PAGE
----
This CD very sensibly couples Rachmaninov’s two last orchestral works, both given their first performances in America. The latter was composed there during his final period of exile. In fact the Symphonic Dances
, for a long time regarded as a work of lesser stature than the numbered symphonies, is symphonic in all but name. It might well have achieved a larger reputation during its early years if it had been called Symphony No. 4.
It was not until the 1970s that it became a regular feature of the repertoire, and there are now more performances of it in the catalogues than of the Third Symphony
In point of fact neither of these works was warmly received at inception, at least when judged by the phenomenal success of Rachmaninov’s earlier compositions. RCA, who were only too eager to record Rachmaninov in his own piano music (including the complete concertos) and arrangements of music by others, reluctantly allowed him to record the Third Symphony
but drew the line at committing to disc the Symphonic Dances
, which they were convinced would not sell. In the event, by so doing they opened up a peculiar can of worms in the shape of an ambiguity in Rachmaninov’s otherwise typically precisely-notated score. Towards the end there are a series of cataclysmic strokes on the tam-tam (or gong) which progressively overwhelm the orchestra. It is left unclear whether the final stroke, which occurs on the very last beat of the score, should be rapidly damped or should be allowed to reverberate naturally beyond the end of the music. Eugene Ormandy - whose association with Rachmaninov’s music was of long standing - in his recording called for the final gong stroke to be immediately silenced. Although there is no marking to that effect in the score I am fairly sure this is what Rachmaninov would have expected. The alternative reading is a spectacular coup of orchestration, and in recent years it has found increasing degrees of advocacy from conductors such as André Previn and most recently Simon Rattle in a live Berlin performance. Despite the lack of any imprimatur from the composer such as would have been afforded by a marking laissez vibrer
or some such indication in the score, I miss the thrill of the extended gong stroke nowadays in performances where it is not permitted – such as a live performance by David Atherton in Cardiff which I reviewed for Seen and Heard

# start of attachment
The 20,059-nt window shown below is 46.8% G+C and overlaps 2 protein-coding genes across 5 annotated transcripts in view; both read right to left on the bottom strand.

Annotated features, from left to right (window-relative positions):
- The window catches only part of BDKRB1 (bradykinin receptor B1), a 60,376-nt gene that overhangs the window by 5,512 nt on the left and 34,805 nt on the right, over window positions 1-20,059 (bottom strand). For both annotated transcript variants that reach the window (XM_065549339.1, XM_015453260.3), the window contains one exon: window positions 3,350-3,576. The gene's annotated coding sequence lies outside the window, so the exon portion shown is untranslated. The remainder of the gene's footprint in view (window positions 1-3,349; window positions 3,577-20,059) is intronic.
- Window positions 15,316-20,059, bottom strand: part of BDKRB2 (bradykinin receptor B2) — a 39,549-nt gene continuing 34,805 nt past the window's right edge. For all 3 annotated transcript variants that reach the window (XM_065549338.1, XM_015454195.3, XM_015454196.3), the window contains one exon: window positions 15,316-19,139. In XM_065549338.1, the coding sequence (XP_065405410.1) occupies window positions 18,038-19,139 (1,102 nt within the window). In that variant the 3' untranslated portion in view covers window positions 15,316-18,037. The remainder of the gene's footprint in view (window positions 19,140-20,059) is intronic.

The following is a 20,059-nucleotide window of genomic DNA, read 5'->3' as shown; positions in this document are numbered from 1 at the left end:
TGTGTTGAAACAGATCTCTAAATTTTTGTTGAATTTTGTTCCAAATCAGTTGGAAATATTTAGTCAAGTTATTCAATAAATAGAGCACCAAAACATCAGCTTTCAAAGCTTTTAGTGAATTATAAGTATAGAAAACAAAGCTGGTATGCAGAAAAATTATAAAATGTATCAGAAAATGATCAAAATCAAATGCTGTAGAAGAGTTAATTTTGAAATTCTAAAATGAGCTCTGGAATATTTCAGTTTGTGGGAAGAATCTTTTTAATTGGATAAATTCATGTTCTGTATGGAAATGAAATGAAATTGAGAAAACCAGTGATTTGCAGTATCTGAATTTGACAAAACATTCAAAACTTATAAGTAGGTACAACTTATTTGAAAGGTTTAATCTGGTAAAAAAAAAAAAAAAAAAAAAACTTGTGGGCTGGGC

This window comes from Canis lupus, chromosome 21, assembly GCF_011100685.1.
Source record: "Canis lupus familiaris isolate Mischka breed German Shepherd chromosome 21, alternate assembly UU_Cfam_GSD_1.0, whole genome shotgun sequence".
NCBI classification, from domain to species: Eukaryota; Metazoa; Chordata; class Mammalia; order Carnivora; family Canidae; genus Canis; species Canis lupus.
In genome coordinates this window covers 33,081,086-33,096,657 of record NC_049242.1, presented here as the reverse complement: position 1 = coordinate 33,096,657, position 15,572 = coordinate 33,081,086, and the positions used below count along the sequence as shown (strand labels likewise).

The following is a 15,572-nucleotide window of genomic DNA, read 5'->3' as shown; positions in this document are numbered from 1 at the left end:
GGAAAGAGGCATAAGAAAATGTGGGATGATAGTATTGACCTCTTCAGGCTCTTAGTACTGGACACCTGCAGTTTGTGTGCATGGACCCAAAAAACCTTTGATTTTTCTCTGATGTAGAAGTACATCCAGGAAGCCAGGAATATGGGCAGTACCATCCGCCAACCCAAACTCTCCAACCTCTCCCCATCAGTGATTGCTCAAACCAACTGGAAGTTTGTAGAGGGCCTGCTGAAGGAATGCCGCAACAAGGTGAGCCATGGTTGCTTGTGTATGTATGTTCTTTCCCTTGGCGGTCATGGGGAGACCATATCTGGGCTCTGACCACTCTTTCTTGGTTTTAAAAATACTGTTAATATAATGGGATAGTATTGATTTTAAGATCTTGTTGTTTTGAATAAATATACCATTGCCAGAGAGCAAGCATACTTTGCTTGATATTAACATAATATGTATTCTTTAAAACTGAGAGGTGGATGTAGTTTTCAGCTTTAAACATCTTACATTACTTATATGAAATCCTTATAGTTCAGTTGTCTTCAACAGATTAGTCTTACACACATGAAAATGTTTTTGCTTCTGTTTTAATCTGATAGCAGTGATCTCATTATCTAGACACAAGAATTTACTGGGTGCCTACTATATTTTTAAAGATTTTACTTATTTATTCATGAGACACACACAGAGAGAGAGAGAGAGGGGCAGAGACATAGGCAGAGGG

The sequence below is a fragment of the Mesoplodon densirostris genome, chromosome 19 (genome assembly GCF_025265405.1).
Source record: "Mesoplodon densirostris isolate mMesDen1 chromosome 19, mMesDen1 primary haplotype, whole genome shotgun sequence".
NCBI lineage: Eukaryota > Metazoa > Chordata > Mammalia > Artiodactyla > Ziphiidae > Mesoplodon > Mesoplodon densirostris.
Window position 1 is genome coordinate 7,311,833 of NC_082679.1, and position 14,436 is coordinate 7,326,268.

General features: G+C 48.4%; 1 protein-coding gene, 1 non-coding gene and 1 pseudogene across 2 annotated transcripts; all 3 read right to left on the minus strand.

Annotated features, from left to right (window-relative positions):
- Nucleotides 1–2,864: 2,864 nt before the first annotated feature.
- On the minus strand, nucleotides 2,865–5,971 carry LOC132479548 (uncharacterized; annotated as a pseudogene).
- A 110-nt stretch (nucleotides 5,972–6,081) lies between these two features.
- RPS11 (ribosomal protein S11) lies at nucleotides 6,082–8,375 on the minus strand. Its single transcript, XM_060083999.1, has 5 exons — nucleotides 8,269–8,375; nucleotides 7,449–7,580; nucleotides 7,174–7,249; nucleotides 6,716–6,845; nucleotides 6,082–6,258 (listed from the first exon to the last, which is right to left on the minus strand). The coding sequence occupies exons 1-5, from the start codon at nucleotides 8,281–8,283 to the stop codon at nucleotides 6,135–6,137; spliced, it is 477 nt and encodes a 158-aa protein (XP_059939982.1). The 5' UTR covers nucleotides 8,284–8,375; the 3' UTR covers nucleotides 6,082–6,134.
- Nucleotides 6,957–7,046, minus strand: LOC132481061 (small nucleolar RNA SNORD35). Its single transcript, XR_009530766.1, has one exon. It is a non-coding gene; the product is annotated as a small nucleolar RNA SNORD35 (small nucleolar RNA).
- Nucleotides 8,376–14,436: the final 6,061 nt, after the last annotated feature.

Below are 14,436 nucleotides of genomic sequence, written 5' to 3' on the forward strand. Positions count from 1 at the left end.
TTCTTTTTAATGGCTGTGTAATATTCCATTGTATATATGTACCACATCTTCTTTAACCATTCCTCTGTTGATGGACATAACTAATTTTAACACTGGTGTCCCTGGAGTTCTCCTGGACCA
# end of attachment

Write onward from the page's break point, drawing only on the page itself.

last year. It is just a pity that the proposed RCA recording with the composer conducting, which would incontrovertibly have resolved the matter once and for all, was never made.
Here Slatkin adopts the more modern laissez vibrer
approach to the final chord, and the result is extremely spectacular with the gong stroke actually seeming to make a crescendo
after the orchestra has stopped playing - as is the natural inclination of the instrument. Earlier however he has seemed to take a very straightforward view of the score, emphasising the dance rhythms at the expense of the symphonic elements. At the end of the first movement Rachmaninov inserts a quotation from his own First Symphony
which clearly had great personal significance for him. At the time of the Symphonic Dances
nobody would have recognised this quotation, because Rachmaninov himself had destroyed the original score of the symphony following its disastrous première in Russia; the work was only reconstructed from orchestral parts after his death. In any event the presence in his final orchestral work of a reminiscence of that early catastrophe in his career makes the music all the more poignant. Most conductors make a feature of this citation, almost enclosing the luminous restatement of the theme in inverted commas. Here Slatkin is almost matter-of-fact, treating the theme as part of the natural development of the music. It is a tenable point of view, but it seems to overlook the autobiographical significance which the moment clearly had for the composer.
The performance of the Third Symphony
is similarly slightly lacking in the passionate involvement that this highly emotional music seems to demand. Slatkin appears to be making a conscious attempt to de-mystify Rachmaninov, to demonstrate the essential unity of the symphonic writing at the expense of the individual moment. That said, Rachmaninov is nothing if not romantically expressive, and Slatkin’s approach downgrades this aspect. Nor is the recorded balance altogether ideal – at a couple of points the muted horns, whose snarling stopped notes form an essential element in the texture, are almost inaudible in their context. The startling introduction by the composer of a saxophone solo in the first movement of the Symphonic Dances
(track 4, 3.57) finds the expressive player somewhat backwardly placed.
Nonetheless for listeners who remain to be converted to these beautiful swan songs by a great composer, this is a valuable disc in that it gives us a portrait of Rachmaninov as a traditional symphonist rather than as the composer of a last effusive outpouring of Russian romanticism. The playing is superb throughout.
Paul Corfield Godfrey